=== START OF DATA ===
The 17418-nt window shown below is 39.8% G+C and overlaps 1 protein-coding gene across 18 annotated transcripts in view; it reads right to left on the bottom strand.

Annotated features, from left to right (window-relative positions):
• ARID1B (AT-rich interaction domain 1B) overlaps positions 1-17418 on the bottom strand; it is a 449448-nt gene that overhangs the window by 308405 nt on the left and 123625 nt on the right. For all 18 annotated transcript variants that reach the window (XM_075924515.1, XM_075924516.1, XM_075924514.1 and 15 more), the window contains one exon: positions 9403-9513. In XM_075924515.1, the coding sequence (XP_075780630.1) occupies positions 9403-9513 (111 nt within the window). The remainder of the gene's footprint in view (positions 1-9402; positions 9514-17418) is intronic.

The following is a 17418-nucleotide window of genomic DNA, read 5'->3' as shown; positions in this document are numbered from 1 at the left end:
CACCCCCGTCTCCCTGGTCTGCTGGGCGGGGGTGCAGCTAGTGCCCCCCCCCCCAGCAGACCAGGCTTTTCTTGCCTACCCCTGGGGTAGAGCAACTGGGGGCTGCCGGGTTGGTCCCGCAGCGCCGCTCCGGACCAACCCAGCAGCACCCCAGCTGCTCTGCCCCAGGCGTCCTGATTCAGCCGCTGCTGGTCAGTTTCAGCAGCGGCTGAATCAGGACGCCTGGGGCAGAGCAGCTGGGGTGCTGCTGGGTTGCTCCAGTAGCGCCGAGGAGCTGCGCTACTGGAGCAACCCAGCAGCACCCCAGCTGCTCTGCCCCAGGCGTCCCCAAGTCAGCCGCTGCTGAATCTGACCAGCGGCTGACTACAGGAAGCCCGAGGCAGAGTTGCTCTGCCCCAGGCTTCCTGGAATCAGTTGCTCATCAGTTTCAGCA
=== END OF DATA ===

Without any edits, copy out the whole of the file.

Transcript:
The 17418-nt window shown below is 39.8% G+C and overlaps 1 protein-coding gene across 18 annotated transcripts in view; it reads right to left on the bottom strand.

Annotated features, from left to right (window-relative positions):
• ARID1B (AT-rich interaction domain 1B) overlaps positions 1-17418 on the bottom strand; it is a 449448-nt gene that overhangs the window by 308405 nt on the left and 123625 nt on the right. For all 18 annotated transcript variants that reach the window (XM_075924515.1, XM_075924516.1, XM_075924514.1 and 15 more), the window contains one exon: positions 9403-9513. In XM_075924515.1, the coding sequence (XP_075780630.1) occupies positions 9403-9513 (111 nt within the window). The remainder of the gene's footprint in view (positions 1-9402; positions 9514-17418) is intronic.

The following is a 17418-nucleotide window of genomic DNA, read 5'->3' as shown; positions in this document are numbered from 1 at the left end:
CACCCCCGTCTCCCTGGTCTGCTGGGCGGGGGTGCAGCTAGTGCCCCCCCCCCCAGCAGACCAGGCTTTTCTTGCCTACCCCTGGGGTAGAGCAACTGGGGGCTGCCGGGTTGGTCCCGCAGCGCCGCTCCGGACCAACCCAGCAGCACCCCAGCTGCTCTGCCCCAGGCGTCCTGATTCAGCCGCTGCTGGTCAGTTTCAGCAGCGGCTGAATCAGGACGCCTGGGGCAGAGCAGCTGGGGTGCTGCTGGGTTGCTCCAGTAGCGCCGAGGAGCTGCGCTACTGGAGCAACCCAGCAGCACCCCAGCTGCTCTGCCCCAGGCGTCCCCAAGTCAGCCGCTGCTGAATCTGACCAGCGGCTGACTACAGGAAGCCCGAGGCAGAGTTGCTCTGCCCCAGGCTTCCTGGAATCAGTTGCTCATCAGTTTCAGCA